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The summit trail to the peak of Camelback Mountain is deceiving — it’s only 1.2 miles from the parking lot to the top. But a steady elevation gain (1,300 feet total) on a trail of boulders and loose gravel makes a rather strenuous adventure. It took a little over an hour to summit and a little more than half that to get back down. But my quads still feel as though they’ve both been charlie horsed after absorbing the shock of the descent.
Awesome hike, tracked here with MyTracks, an open source Android app led by a team at Google.
Continue reading “Hiking Camelback Mountain’s Echo Canyon Summit Trail”
Can MTV.com do what many have tried (and failed) to do over the past decade-and-a-half — become the MTV of the internet? MTV Networks’ head of digital media told us that’s exactly what he’s set out to do in 2011. I spoke with EVP of MTV.com Dermot McCormack about iPads, Android tablets and the future of MTV digital and mobile programming at the MGM Grand in Las Vegas during the 2011 Consumer Electronics Show.
Originally posted at LAist.com
Last.fm, iLike, Networked Blogs, Causes and any of the hundreds of third-party apps you may have incorporated into your Facebook Profile page are no longer there. As I wrote about last month, Facebook’s customizable profile experiment was short-lived even if its demise took over a year.
Before this weekend, if you added approved third-party applications to your Facebook profile, many would have the option of adding to your wall or as a profile tab. The default selection would be to your Boxes tab. Today, even the Boxes tab is missing the apps that you used / played with / were annoyed by over the past couple years. From NY times Quiz, to How big of a Cubs fan are you?, To Myflickr, finetune, and everything else under the sun: Gone. Granted, the Boxes tab on my profile used to run on and on and pretty certain that nobody ever checked it out (myself included). Now the Boxes tab shows nothing more than I’m allowed to display on my profile tabs: the Facebook proprietary applications “Video” “Photos” and tabs for “Links” I share, “Notes” I write or import from this blog via RSS, Events, and Questions. The Boxes column is much narrower and ads have returned.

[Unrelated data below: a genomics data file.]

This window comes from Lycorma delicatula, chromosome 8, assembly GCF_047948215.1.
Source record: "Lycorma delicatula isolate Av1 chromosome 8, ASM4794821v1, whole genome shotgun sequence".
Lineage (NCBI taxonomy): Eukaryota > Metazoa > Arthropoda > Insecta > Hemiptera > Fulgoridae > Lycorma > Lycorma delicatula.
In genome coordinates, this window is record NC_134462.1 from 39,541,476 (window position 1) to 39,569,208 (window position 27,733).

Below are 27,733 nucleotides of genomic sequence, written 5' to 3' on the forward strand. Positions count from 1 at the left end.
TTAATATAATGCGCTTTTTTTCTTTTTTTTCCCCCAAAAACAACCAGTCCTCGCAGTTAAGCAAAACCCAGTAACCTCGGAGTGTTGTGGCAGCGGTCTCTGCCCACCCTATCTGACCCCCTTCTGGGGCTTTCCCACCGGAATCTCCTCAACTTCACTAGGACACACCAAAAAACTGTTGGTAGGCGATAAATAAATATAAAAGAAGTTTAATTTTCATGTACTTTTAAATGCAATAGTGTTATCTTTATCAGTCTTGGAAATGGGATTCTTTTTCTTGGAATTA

It’s been fun taking advantage of Facebook’s more open experiments over the past couple years but now our Facebook profiles have returned to their original states as rather vanilla bulletin boards.
That said, if I do want to customize my online profile and incorporate apps and even add raw html… there’s always Myspace!
It’s been a year since Facebook went public with a Developer roadmap which signalled a shift away from third-party app integration and increased importance on the Home Page news feed. Last October, the Facebook home page news feed went real-time, significantly altering the user experience to focus primarily on the Home Page, as opposed to profiles or third-party applications.
The latest platform change “coming soon” is a bigger blow to the personalization of the profile page. In the past months, we’ve seen all kinds of irritating warnings that Facebook would soon strip application Profile Boxes and to move these boxes to the tab bar. Now, these tabs are the next casualty.
This is unfortunate in that it limits not only the personalization of ones profile but also the effectiveness of calls-to-action that benefit from users adding custom tabs to profiles as if they were virtual lawn signs. I proudly display a “No on 23” tab in my profile (direct link), so friends and anyone else who lands on my profile page can learn more about an important proposition on the California ballot next Tuesday. It’s alongside two other tabs that are “soon” to be pulled by Facebook: Goodreads and Last.fm — services I use to track the books I read and music I listen to (respectively). I don’t care (or know) if many visitors to my profile even notice these tabs or take interest, however, it adds value as it’s an intricate part of getting to know me. Sure, books and artists that I have “liked” are listed in my profile, but there is nothing live or temporal about that data other than when (in real-time) I click like and it reverberates through my network via the news feed for 24 hours or so.
I’m betting that you also like the ability to integrate 3rd-party applications and services into your Facebook experience and as tabs or boxes on your profile page. Again this is not a sudden occurrence, we were warned a year ago, and more recently applications which depended almost exclusively on the Facebook Platform, such as Causes and Zimride, have gone entirely standalone.
Does Facebook have something in mind to replace this experience or do we just have to learn to accept a more dumbed-down, walled-in Facebook from here on out? What’s next for Facebook application campaigns based on profile tab proliferation, such as those created by PopRule and others?
Continue reading “Facebook Apps Soon to Vanish from Profile Tabs”